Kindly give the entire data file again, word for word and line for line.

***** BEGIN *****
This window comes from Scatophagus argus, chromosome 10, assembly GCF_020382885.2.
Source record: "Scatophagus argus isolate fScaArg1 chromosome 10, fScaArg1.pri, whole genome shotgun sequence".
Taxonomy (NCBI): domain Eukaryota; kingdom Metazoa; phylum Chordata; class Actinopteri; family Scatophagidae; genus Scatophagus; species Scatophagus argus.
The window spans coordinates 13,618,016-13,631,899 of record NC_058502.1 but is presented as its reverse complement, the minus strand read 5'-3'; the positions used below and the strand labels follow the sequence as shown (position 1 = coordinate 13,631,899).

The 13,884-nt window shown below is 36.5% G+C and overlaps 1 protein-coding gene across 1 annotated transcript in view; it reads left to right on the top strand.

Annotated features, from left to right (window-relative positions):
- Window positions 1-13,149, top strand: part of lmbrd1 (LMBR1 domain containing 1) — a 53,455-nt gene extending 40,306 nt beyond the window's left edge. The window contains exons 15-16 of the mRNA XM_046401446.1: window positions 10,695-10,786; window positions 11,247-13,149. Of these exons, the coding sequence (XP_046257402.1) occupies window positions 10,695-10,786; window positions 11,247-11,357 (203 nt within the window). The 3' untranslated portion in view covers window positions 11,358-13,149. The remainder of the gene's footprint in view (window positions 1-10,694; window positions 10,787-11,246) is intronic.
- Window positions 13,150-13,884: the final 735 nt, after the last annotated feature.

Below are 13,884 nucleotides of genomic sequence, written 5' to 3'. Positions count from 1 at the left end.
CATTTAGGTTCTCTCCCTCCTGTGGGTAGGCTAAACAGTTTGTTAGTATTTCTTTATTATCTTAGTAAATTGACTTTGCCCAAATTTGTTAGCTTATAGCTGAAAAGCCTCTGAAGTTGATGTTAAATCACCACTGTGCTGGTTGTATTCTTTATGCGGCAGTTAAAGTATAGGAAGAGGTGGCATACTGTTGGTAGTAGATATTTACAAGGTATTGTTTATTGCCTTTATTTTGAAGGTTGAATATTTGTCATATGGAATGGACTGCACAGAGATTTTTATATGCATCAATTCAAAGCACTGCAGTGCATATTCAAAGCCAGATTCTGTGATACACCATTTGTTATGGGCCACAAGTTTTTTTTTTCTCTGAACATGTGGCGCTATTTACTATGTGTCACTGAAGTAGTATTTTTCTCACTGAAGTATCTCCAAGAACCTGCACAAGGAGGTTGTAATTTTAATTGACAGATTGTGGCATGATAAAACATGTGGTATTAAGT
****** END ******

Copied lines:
This window comes from Scatophagus argus, chromosome 10, assembly GCF_020382885.2.
Source record: "Scatophagus argus isolate fScaArg1 chromosome 10, fScaArg1.pri, whole genome shotgun sequence".
Taxonomy (NCBI): domain Eukaryota; kingdom Metazoa; phylum Chordata; class Actinopteri; family Scatophagidae; genus Scatophagus; species Scatophagus argus.
The window spans coordinates 13,618,016-13,631,899 of record NC_058502.1 but is presented as its reverse complement, the minus strand read 5'-3'; the positions used below and the strand labels follow the sequence as shown (position 1 = coordinate 13,631,899).

The 13,884-nt window shown below is 36.5% G+C and overlaps 1 protein-coding gene across 1 annotated transcript in view; it reads left to right on the top strand.

Annotated features, from left to right (window-relative positions):
- Window positions 1-13,149, top strand: part of lmbrd1 (LMBR1 domain containing 1) — a 53,455-nt gene extending 40,306 nt beyond the window's left edge. The window contains exons 15-16 of the mRNA XM_046401446.1: window positions 10,695-10,786; window positions 11,247-13,149. Of these exons, the coding sequence (XP_046257402.1) occupies window positions 10,695-10,786; window positions 11,247-11,357 (203 nt within the window). The 3' untranslated portion in view covers window positions 11,358-13,149. The remainder of the gene's footprint in view (window positions 1-10,694; window positions 10,787-11,246) is intronic.
- Window positions 13,150-13,884: the final 735 nt, after the last annotated feature.

Below are 13,884 nucleotides of genomic sequence, written 5' to 3'. Positions count from 1 at the left end.
CATTTAGGTTCTCTCCCTCCTGTGGGTAGGCTAAACAGTTTGTTAGTATTTCTTTATTATCTTAGTAAATTGACTTTGCCCAAATTTGTTAGCTTATAGCTGAAAAGCCTCTGAAGTTGATGTTAAATCACCACTGTGCTGGTTGTATTCTTTATGCGGCAGTTAAAGTATAGGAAGAGGTGGCATACTGTTGGTAGTAGATATTTACAAGGTATTGTTTATTGCCTTTATTTTGAAGGTTGAATATTTGTCATATGGAATGGACTGCACAGAGATTTTTATATGCATCAATTCAAAGCACTGCAGTGCATATTCAAAGCCAGATTCTGTGATACACCATTTGTTATGGGCCACAAGTTTTTTTTTTCTCTGAACATGTGGCGCTATTTACTATGTGTCACTGAAGTAGTATTTTTCTCACTGAAGTATCTCCAAGAACCTGCACAAGGAGGTTGTAATTTTAATTGACAGATTGTGGCATGATAAAACATGTGGTATTAAGT